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The head of the U.S. Energy Department’s $25 billion program to make loans for fuel-saving technologies says it expects to make its first loans in more than three years.

“We are very happy with the whole relaunch,” Peter W. Davidson, executive director of the Energy Department’s Loan Programs Office, said Tuesday. “We’ve been very encouraged since then about what’s going on, so we expect to make a couple announcements ... certainly this year.”

He declined to name what companies might be getting loans. But he said the program has been focusing on suppliers, and there’s been interest in making vehicles lighter in weight. “That’s one of the easiest ways to comply with CAFE standards,” he said.

Ford Motor Co. announced in January it would build its 2015 F-150 with a lightweight aluminum body, setting off a shockwave. Last week, Chrysler Group LLC CEO Sergio Marchionne said the company is considering an aluminum-bodied Jeep Wrangler.

In May, the Energy Department posted an environmental review document on its website disclosing it was planning to award a loan to Alcoa Inc. to produce aluminum for cars in Alcoa, Tenn. It said the loan would expand capacity for the auto market by 640 million pounds of aluminum per year.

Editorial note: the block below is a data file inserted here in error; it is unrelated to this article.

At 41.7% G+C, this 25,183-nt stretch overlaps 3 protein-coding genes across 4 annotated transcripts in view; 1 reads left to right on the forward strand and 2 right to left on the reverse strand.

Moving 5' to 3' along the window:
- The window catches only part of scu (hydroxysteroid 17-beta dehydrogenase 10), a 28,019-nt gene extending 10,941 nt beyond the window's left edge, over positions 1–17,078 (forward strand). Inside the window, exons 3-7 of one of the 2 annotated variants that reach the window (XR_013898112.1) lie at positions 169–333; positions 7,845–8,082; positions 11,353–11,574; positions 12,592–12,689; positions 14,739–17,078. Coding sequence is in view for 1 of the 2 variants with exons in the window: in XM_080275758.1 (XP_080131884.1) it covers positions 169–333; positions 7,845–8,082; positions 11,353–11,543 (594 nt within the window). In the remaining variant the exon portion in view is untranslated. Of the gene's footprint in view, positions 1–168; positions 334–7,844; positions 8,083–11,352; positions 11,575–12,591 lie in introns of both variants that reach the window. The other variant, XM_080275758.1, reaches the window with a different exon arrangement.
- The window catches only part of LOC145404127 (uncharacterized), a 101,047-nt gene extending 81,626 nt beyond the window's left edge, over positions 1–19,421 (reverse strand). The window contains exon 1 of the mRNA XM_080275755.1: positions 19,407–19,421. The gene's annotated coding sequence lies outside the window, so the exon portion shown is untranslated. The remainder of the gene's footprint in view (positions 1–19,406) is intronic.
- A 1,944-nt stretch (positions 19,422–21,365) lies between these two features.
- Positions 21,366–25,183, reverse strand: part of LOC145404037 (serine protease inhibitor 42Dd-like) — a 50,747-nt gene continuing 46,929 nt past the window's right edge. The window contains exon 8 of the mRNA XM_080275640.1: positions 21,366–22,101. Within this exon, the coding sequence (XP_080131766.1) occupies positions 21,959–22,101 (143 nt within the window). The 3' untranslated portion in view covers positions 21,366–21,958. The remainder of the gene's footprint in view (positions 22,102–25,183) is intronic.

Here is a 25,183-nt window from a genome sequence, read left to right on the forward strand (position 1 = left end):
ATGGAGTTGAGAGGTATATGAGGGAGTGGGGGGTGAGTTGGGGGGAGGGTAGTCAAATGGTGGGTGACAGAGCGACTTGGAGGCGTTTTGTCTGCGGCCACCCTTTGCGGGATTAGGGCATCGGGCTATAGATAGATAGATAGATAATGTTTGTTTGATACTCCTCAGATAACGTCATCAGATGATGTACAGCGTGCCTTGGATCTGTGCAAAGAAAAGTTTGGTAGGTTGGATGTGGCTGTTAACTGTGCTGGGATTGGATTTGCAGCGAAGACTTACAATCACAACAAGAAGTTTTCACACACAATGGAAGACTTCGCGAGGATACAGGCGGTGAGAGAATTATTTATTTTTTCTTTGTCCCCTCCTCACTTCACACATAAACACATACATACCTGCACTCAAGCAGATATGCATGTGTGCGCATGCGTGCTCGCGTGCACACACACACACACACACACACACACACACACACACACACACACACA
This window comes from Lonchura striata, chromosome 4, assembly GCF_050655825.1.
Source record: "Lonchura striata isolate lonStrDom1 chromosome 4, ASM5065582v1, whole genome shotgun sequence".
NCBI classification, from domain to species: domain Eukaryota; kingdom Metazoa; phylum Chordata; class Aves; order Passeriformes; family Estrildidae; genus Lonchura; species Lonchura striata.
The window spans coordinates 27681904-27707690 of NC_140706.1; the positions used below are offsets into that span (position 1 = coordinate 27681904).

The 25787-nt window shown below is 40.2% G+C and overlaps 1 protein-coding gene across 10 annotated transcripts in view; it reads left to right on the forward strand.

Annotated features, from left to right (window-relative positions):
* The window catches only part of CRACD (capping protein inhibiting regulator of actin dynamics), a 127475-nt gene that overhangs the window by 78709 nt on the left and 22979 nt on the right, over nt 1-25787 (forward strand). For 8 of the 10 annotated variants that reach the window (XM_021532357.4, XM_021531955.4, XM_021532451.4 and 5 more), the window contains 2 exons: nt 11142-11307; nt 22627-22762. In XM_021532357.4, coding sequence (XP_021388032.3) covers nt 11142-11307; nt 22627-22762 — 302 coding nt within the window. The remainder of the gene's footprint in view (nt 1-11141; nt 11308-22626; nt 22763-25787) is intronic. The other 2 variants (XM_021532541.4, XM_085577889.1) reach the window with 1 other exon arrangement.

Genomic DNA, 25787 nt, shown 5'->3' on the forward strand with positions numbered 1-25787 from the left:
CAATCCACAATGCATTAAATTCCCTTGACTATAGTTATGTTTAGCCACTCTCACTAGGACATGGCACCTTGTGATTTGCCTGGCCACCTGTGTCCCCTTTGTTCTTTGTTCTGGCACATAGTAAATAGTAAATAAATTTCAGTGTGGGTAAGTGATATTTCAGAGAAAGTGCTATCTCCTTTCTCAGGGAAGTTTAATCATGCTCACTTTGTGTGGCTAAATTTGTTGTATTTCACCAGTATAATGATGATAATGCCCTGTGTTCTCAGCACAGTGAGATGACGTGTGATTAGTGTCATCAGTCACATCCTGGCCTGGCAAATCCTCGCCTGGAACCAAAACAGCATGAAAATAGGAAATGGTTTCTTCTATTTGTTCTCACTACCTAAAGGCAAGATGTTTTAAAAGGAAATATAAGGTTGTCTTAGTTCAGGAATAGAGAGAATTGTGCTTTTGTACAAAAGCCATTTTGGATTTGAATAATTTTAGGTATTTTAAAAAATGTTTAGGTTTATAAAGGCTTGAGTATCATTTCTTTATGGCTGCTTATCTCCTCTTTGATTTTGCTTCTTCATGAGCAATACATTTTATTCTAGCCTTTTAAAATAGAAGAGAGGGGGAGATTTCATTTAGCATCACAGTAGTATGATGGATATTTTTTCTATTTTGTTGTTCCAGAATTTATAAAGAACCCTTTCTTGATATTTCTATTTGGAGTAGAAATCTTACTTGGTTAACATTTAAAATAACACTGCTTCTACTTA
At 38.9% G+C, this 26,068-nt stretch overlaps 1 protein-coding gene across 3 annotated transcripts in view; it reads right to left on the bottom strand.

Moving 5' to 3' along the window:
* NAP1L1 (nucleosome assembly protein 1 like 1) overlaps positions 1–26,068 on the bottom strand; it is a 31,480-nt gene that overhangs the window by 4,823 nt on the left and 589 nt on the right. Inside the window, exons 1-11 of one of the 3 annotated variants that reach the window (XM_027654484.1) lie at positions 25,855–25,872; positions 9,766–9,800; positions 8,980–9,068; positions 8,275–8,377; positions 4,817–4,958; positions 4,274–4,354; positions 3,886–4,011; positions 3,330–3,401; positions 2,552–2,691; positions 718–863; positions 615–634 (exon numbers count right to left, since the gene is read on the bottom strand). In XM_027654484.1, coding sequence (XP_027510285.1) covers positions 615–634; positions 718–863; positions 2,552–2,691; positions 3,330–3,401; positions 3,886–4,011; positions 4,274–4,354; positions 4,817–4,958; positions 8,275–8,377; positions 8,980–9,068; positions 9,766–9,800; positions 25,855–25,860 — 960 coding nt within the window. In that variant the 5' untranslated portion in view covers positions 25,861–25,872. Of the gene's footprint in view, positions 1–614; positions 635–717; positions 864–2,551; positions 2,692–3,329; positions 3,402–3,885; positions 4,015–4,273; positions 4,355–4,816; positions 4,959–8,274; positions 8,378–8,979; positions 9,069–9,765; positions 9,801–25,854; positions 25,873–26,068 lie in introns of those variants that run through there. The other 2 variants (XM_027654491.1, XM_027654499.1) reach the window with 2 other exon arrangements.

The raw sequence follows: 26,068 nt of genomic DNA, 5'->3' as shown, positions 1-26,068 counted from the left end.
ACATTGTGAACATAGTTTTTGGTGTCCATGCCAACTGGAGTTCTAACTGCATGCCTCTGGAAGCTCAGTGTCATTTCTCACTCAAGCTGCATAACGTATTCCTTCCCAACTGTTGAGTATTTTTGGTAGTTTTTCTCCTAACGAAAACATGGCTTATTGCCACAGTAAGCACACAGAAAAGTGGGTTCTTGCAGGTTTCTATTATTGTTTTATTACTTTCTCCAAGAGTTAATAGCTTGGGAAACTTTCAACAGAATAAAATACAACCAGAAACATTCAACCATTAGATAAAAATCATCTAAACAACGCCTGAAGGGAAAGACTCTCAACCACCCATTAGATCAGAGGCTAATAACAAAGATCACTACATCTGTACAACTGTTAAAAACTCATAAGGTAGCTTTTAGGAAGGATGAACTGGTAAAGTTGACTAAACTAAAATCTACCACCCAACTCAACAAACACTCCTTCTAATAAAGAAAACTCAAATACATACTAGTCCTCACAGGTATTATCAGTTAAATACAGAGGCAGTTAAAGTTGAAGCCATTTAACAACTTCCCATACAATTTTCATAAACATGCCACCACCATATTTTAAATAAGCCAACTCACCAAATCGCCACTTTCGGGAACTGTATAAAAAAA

Alcoa spokeswoman Lori Lecker said Tuesday the company hasn't previously disclosed the amount of the loan it was seeking. She didn't comment on the status of the company's loan application.

Created by Congress in 2007, the Advanced Technology Vehicle Manufacturing Program awarded $8.4 billion in loans; it has $16 billion in unused funding. It hasn’t made a new loan since March 2011 and came under scrutiny after two of five companies receiving loans halted production.

In February 2012, Vehicle Production Group LLC — a Michigan startup building wheelchair-accessible compressed natural gas vehicles that won $50 million in loans — stopped production.

A recipient of $529 million, Fisker Automotive Inc. filed for bankruptcy, resulting in a $139 million loss to taxpayers.

Some loans have performed well: $5.9 billion to Ford Motor Co.; $1.4 billion to Nissan Motor Co.; and $465 million to Tesla Motors, which repaid loans nine years early.

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